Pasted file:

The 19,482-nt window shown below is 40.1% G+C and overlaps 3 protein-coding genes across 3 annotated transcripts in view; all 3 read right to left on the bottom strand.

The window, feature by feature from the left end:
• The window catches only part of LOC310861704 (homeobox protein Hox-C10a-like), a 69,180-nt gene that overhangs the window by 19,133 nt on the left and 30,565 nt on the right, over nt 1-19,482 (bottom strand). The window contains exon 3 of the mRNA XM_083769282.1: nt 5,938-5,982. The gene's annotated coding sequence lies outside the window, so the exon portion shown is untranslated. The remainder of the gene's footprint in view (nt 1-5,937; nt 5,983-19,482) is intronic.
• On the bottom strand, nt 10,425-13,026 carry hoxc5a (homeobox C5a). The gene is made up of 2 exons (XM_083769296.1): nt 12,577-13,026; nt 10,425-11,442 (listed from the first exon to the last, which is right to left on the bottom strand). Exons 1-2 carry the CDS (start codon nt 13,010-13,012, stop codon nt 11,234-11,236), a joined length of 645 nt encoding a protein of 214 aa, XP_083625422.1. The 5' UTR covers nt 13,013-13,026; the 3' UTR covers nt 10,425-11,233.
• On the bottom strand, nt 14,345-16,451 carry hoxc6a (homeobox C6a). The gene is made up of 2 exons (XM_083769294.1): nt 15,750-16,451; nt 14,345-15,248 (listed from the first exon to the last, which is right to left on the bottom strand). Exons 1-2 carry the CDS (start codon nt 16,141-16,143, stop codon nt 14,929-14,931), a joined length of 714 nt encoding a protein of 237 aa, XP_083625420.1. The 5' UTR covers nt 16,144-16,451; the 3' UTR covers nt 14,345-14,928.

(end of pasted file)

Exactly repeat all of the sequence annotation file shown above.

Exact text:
The 19,482-nt window shown below is 40.1% G+C and overlaps 3 protein-coding genes across 3 annotated transcripts in view; all 3 read right to left on the bottom strand.

The window, feature by feature from the left end:
• The window catches only part of LOC310861704 (homeobox protein Hox-C10a-like), a 69,180-nt gene that overhangs the window by 19,133 nt on the left and 30,565 nt on the right, over nt 1-19,482 (bottom strand). The window contains exon 3 of the mRNA XM_083769282.1: nt 5,938-5,982. The gene's annotated coding sequence lies outside the window, so the exon portion shown is untranslated. The remainder of the gene's footprint in view (nt 1-5,937; nt 5,983-19,482) is intronic.
• On the bottom strand, nt 10,425-13,026 carry hoxc5a (homeobox C5a). The gene is made up of 2 exons (XM_083769296.1): nt 12,577-13,026; nt 10,425-11,442 (listed from the first exon to the last, which is right to left on the bottom strand). Exons 1-2 carry the CDS (start codon nt 13,010-13,012, stop codon nt 11,234-11,236), a joined length of 645 nt encoding a protein of 214 aa, XP_083625422.1. The 5' UTR covers nt 13,013-13,026; the 3' UTR covers nt 10,425-11,233.
• On the bottom strand, nt 14,345-16,451 carry hoxc6a (homeobox C6a). The gene is made up of 2 exons (XM_083769294.1): nt 15,750-16,451; nt 14,345-15,248 (listed from the first exon to the last, which is right to left on the bottom strand). Exons 1-2 carry the CDS (start codon nt 16,141-16,143, stop codon nt 14,929-14,931), a joined length of 714 nt encoding a protein of 237 aa, XP_083625420.1. The 5' UTR covers nt 16,144-16,451; the 3' UTR covers nt 14,345-14,928.